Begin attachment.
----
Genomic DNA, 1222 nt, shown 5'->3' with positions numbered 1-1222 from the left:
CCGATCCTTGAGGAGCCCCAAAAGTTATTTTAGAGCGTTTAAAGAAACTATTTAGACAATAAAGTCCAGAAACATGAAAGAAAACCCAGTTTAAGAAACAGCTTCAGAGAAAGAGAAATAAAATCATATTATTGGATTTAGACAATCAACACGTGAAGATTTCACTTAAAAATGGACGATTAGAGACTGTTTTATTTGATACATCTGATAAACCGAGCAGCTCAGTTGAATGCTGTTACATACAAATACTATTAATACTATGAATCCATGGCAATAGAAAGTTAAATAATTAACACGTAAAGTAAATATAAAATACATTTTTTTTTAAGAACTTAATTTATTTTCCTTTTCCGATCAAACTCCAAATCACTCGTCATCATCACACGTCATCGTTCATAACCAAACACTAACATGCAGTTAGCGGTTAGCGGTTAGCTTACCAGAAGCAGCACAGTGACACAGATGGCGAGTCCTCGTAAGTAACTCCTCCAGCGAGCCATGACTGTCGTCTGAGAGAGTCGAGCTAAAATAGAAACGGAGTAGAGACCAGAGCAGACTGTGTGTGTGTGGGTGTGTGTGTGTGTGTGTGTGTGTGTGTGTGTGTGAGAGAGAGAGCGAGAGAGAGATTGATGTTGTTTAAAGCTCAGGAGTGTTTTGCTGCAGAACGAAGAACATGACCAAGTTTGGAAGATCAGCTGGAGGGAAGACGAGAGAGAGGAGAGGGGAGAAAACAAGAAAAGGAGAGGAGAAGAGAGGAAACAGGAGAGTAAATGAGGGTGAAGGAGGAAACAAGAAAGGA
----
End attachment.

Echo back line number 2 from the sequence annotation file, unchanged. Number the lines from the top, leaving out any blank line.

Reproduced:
CCGATCCTTGAGGAGCCCCAAAAGTTATTTTAGAGCGTTTAAAGAAACTATTTAGACAATAAAGTCCAGAAACATGAAAGAAAACCCAGTTTAAGAAACAGCTTCAGAGAAAGAGAAATAAAATCATATTATTGGATTTAGACAATCAACACGTGAAGATTTCACTTAAAAATGGACGATTAGAGACTGTTTTATTTGATACATCTGATAAACCGAGCAGCTCAGTTGAATGCTGTTACATACAAATACTATTAATACTATGAATCCATGGCAATAGAAAGTTAAATAATTAACACGTAAAGTAAATATAAAATACATTTTTTTTTAAGAACTTAATTTATTTTCCTTTTCCGATCAAACTCCAAATCACTCGTCATCATCACACGTCATCGTTCATAACCAAACACTAACATGCAGTTAGCGGTTAGCGGTTAGCTTACCAGAAGCAGCACAGTGACACAGATGGCGAGTCCTCGTAAGTAACTCCTCCAGCGAGCCATGACTGTCGTCTGAGAGAGTCGAGCTAAAATAGAAACGGAGTAGAGACCAGAGCAGACTGTGTGTGTGTGGGTGTGTGTGTGTGTGTGTGTGTGTGTGTGTGTGTGAGAGAGAGAGCGAGAGAGAGATTGATGTTGTTTAAAGCTCAGGAGTGTTTTGCTGCAGAACGAAGAACATGACCAAGTTTGGAAGATCAGCTGGAGGGAAGACGAGAGAGAGGAGAGGGGAGAAAACAAGAAAAGGAGAGGAGAAGAGAGGAAACAGGAGAGTAAATGAGGGTGAAGGAGGAAACAAGAAAGGA